And now for the neckline for River view B & D! For the woven versions, we are going to do a bias-bound neckline (if you’re working on one of the knit versions, you’ll need the neckband tutorial). If you’ve ever done the bias facing on other patterns, this is almost like that, just it will be a binding instead, visible from the outside!
Ready to start? Let’s go…
You’ll first need to prepare your bias strip facing. (note – you can also use store-bought 1/2” double-fold bias tape. but a pattern piece to create your own is provided what I’ll be showing here).
Place two strips together, right sides together, at a right angle. Sew diagonally as shown above. Trim back the seam allowance and press open. This creates one long strip.
Along one of the long edges of the bias strip, fold in and press 1/4”
Also, fold in and press 1/4” along one short edge.
Clip into the V on the v-neck bodice. Remember, you have already done your stay stitching before. Be careful not to cut into the stitching when you clip.
Pin the bias strip on the neckline, and right sides together, lining up the raw edges. Start with the folded-in short edge and line it up with the shoulder notch. Keep going around the neckline.
When you reach the V, spread it open where you clipped so that it is straight and lines up the bias strip.
It’s going to seem like there’s too much excess bias fabric in that area. Don’t worry, that’s supposed to happen, and we’ll take care of it in a bit.
Keep going the rest of the way around the neckline. When you reach your starting point, overlap over your folded edge by 1” and cut off the excess strip.
Sew 1/4” from the raw edge, all the way around.
Press the bias strip and seam allowance up and away from the rest of the garment.
Begin folding over the bias strip in half to create a binding, encasing the raw edges.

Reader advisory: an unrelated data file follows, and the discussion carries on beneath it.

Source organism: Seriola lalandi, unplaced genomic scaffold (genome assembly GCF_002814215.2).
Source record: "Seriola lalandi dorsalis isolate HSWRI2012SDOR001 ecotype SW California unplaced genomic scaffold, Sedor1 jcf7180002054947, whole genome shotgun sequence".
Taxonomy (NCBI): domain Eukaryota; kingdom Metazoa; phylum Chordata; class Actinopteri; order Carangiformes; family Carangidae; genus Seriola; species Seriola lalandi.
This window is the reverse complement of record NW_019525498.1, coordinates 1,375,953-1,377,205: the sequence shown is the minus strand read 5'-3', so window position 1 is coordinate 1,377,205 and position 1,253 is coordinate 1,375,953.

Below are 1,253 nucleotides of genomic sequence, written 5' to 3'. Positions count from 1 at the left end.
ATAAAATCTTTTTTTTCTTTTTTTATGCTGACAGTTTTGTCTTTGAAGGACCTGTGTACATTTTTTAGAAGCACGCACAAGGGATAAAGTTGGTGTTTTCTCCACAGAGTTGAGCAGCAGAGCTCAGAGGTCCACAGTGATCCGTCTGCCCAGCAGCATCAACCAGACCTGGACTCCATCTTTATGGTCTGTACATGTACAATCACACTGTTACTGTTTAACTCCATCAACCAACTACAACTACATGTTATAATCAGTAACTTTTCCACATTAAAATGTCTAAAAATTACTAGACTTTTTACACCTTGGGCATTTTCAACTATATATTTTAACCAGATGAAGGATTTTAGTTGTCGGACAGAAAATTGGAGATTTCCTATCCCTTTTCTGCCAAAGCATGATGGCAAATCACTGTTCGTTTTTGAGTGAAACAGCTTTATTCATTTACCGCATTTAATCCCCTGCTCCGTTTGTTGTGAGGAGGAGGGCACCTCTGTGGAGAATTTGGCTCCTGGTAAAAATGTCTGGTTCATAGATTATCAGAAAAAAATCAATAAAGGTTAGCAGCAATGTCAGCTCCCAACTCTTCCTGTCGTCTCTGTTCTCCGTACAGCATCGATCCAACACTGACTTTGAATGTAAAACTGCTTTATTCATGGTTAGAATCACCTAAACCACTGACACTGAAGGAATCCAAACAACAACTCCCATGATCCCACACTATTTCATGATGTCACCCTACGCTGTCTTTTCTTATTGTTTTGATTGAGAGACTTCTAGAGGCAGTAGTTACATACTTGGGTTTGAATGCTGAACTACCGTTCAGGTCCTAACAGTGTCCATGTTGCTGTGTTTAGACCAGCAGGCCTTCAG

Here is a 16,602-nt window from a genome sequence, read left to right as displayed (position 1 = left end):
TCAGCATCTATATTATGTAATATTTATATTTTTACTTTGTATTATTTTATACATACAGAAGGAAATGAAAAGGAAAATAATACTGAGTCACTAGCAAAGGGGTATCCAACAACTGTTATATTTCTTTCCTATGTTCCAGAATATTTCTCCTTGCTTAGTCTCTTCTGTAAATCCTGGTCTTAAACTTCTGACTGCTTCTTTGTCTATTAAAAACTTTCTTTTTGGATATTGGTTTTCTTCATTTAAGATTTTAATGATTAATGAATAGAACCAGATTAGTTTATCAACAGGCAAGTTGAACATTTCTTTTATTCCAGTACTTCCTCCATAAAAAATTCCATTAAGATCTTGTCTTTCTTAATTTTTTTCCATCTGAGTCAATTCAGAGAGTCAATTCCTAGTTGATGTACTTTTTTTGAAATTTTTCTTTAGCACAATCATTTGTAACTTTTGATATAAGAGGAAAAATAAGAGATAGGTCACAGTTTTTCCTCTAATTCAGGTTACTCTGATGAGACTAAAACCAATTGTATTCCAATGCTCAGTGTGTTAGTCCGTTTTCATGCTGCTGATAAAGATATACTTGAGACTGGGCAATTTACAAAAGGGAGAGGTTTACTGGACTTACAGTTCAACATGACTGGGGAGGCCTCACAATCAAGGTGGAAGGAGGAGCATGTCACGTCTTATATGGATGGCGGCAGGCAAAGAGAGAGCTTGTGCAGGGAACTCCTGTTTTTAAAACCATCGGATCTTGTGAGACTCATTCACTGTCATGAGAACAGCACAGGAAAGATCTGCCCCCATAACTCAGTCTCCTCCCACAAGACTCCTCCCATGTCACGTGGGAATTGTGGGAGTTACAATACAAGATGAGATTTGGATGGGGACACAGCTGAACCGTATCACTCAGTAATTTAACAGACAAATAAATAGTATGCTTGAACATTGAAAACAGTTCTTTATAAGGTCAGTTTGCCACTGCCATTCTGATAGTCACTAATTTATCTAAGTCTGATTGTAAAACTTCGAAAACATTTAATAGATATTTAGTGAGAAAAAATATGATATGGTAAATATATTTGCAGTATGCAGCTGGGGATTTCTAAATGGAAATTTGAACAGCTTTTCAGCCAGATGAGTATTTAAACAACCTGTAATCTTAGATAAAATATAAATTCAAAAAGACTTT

Remember, you’re not creating a facing hidden on the inside, you are creating a binding, visible from the outside.
Pin from the outside, as this will make it easier when topstitching in the next step.
From the outside, “stitch in the ditch” – stitch right in the seam. Go very slow, and make sure you are catching the edge of the binding on the inside.
This is what it will look like from the outside – the stitching is mostly hidden in the seam.
And this is what it will look like from the inside.
Now, this is what it will look like around your V-neck – loose, unattractive, and with too much fabric. We’re going to fix that now.
Turn your garment inside out and fold in half along the centre front of the v-neck. You need to pinch off that excess fabric. To do that, sew a line of stitching that lines up straight with the centre front. So it looks like one continuous centre front line.
You can do this by machine or by hand.
This is what it looks like from the outside now! Press it all very well to make sure it conforms to the curve of the neckline and lies flat.
Woohoo! Thats it! You can move on!
LOOKING FOR MORE RIVER POSTS?
Here’s the full list of River posts and tutorials:
- Inspiration and ideas
- Pattern Tester roundup
- Staystitching and Pockets
- Flat raglan sleeve insertion and side seams
- How to insert raglan sleeves in the round
- Neckband View A & C
- Bias-bound neckline View B & D
- Belt and belt loops
- Variation: ruffle raglan sleeve detail
- Variation: patch pockets and contrasting fabrics (View A)